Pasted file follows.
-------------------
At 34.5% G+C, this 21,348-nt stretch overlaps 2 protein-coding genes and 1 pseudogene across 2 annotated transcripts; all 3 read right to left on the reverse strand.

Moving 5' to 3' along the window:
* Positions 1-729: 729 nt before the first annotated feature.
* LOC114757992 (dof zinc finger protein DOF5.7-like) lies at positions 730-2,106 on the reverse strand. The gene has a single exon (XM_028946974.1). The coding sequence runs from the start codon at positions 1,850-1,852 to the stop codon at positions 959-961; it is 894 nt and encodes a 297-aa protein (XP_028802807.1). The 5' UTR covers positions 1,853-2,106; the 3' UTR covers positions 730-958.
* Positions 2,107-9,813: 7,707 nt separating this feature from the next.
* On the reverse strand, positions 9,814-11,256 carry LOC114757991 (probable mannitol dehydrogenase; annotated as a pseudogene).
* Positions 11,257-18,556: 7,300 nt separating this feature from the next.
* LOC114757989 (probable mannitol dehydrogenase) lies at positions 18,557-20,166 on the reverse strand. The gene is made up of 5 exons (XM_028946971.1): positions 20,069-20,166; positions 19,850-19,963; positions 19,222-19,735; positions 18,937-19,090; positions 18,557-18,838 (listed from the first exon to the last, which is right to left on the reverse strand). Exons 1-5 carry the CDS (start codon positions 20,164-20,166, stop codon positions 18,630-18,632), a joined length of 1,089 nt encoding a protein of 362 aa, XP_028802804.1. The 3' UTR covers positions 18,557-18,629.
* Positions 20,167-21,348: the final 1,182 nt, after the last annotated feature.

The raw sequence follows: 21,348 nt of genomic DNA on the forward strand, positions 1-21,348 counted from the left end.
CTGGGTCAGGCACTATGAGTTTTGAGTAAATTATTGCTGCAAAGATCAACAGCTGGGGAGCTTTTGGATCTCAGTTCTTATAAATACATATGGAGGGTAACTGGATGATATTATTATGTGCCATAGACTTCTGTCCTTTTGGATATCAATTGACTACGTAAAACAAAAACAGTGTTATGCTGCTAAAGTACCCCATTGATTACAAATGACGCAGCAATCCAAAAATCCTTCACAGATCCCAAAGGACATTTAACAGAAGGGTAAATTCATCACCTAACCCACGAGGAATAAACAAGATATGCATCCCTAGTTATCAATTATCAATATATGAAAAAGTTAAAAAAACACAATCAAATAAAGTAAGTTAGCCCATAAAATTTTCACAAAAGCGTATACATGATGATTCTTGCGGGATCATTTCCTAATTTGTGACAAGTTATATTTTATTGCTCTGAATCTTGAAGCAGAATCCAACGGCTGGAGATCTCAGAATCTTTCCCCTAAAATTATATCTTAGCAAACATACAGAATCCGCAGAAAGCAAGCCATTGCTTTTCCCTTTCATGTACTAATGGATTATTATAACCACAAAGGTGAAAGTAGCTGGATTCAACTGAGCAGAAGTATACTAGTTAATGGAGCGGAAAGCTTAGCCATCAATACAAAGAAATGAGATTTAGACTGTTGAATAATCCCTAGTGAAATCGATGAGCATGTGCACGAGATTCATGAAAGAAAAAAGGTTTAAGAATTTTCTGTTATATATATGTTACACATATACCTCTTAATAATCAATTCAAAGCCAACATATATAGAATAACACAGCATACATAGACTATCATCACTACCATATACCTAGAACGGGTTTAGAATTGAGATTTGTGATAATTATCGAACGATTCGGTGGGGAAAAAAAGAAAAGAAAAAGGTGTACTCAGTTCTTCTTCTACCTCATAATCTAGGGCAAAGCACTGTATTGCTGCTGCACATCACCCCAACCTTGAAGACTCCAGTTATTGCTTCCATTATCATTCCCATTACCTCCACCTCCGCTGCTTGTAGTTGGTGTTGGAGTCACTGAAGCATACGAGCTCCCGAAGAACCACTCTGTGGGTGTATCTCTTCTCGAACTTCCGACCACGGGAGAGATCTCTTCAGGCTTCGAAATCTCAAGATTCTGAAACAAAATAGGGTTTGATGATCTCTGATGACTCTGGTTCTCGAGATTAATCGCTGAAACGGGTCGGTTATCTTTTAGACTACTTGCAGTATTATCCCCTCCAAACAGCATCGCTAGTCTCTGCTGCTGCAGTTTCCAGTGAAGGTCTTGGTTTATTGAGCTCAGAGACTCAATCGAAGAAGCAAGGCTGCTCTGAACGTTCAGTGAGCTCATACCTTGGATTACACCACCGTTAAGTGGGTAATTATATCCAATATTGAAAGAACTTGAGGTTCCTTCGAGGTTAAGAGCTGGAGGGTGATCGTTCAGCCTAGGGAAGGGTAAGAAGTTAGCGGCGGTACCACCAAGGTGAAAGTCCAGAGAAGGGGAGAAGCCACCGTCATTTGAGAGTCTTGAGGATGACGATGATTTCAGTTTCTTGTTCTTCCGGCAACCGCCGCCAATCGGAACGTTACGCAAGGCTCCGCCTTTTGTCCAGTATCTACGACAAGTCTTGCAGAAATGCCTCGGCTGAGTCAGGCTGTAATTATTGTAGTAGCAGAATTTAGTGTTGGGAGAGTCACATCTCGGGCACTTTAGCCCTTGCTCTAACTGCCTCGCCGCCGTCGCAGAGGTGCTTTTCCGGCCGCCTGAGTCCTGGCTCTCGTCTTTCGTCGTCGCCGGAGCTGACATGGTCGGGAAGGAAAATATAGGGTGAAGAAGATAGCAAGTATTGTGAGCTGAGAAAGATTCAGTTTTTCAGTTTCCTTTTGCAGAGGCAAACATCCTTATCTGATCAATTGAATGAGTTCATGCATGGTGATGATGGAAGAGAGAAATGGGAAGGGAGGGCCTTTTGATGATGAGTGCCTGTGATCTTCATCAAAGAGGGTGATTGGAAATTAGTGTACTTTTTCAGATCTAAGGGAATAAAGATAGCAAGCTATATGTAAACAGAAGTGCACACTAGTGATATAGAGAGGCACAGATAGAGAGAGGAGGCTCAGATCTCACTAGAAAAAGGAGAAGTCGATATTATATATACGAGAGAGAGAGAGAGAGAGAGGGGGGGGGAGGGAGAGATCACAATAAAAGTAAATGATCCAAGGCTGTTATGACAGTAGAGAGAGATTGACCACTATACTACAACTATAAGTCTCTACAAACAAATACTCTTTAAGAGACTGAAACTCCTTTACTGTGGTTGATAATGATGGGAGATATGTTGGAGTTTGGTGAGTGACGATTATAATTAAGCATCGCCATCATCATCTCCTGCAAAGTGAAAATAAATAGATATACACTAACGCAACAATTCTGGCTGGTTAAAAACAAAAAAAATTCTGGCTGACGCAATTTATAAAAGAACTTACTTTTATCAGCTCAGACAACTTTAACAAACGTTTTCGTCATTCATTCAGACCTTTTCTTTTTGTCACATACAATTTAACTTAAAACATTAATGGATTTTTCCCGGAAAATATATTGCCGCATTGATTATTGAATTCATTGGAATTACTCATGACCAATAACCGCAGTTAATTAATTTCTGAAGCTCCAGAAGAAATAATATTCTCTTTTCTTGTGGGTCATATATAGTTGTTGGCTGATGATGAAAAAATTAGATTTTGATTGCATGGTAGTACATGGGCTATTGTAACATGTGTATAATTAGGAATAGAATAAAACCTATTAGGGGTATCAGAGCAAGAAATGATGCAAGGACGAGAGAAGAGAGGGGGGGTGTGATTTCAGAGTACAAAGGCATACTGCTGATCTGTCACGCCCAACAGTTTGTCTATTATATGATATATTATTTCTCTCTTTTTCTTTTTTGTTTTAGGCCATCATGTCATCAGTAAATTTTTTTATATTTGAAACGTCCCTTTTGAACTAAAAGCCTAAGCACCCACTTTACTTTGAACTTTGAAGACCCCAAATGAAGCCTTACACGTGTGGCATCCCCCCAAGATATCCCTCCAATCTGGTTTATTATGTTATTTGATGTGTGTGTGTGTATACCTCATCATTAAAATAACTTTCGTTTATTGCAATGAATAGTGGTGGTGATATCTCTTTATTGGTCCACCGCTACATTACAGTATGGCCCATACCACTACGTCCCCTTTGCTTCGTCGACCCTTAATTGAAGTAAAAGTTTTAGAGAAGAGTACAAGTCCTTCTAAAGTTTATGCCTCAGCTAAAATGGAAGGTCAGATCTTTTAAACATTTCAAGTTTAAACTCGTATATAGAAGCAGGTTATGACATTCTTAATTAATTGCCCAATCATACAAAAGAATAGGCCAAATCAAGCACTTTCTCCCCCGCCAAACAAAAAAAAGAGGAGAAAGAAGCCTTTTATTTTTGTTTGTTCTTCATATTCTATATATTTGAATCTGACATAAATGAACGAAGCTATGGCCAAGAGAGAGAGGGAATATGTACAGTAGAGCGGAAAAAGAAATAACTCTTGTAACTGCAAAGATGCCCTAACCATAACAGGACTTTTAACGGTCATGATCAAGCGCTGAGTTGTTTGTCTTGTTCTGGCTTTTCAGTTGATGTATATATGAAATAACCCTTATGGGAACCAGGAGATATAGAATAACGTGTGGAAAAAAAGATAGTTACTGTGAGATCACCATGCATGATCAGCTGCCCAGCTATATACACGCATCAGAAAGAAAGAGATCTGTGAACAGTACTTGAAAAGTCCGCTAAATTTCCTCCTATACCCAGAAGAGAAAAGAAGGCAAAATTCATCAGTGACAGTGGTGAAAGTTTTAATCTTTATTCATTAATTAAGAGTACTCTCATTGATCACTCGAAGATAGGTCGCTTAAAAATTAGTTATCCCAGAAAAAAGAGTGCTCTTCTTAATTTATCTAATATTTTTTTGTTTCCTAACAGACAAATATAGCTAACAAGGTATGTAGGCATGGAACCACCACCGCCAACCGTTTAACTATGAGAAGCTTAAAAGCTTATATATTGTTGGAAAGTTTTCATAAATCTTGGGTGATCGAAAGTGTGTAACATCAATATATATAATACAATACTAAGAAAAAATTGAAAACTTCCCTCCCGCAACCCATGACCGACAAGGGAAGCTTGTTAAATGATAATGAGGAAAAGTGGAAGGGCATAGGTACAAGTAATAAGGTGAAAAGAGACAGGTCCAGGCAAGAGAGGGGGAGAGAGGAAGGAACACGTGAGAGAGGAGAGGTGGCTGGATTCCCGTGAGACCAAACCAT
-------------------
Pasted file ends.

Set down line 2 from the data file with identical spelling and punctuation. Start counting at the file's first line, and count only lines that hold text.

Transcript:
Moving 5' to 3' along the window: